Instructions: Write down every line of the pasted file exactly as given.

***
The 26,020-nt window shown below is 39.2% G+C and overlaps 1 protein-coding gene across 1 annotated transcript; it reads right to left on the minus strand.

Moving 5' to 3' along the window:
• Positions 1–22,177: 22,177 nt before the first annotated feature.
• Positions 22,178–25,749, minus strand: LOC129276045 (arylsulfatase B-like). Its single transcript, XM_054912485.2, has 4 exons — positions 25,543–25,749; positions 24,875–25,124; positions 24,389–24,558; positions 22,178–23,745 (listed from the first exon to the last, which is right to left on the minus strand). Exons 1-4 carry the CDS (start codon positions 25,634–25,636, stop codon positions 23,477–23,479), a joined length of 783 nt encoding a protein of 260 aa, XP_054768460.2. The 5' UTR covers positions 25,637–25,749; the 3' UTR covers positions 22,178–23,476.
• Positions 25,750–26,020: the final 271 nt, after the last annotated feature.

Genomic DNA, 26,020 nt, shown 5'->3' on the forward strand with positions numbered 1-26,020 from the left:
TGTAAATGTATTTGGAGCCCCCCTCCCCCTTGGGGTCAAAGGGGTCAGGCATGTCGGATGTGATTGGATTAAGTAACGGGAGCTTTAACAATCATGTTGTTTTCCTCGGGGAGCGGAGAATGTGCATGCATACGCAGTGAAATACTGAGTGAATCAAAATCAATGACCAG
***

The 26,020-nt window shown below is 39.2% G+C and overlaps 1 protein-coding gene across 1 annotated transcript; it reads right to left on the minus strand.

Moving 5' to 3' along the window:
• Positions 1–22,177: 22,177 nt before the first annotated feature.
• Positions 22,178–25,749, minus strand: LOC129276045 (arylsulfatase B-like). Its single transcript, XM_054912485.2, has 4 exons — positions 25,543–25,749; positions 24,875–25,124; positions 24,389–24,558; positions 22,178–23,745 (listed from the first exon to the last, which is right to left on the minus strand). Exons 1-4 carry the CDS (start codon positions 25,634–25,636, stop codon positions 23,477–23,479), a joined length of 783 nt encoding a protein of 260 aa, XP_054768460.2. The 5' UTR covers positions 25,637–25,749; the 3' UTR covers positions 22,178–23,476.
• Positions 25,750–26,020: the final 271 nt, after the last annotated feature.

Genomic DNA, 26,020 nt, shown 5'->3' on the forward strand with positions numbered 1-26,020 from the left:
TGTAAATGTATTTGGAGCCCCCCTCCCCCTTGGGGTCAAAGGGGTCAGGCATGTCGGATGTGATTGGATTAAGTAACGGGAGCTTTAACAATCATGTTGTTTTCCTCGGGGAGCGGAGAATGTGCATGCATACGCAGTGAAATACTGAGTGAATCAAAATCAATGACCAG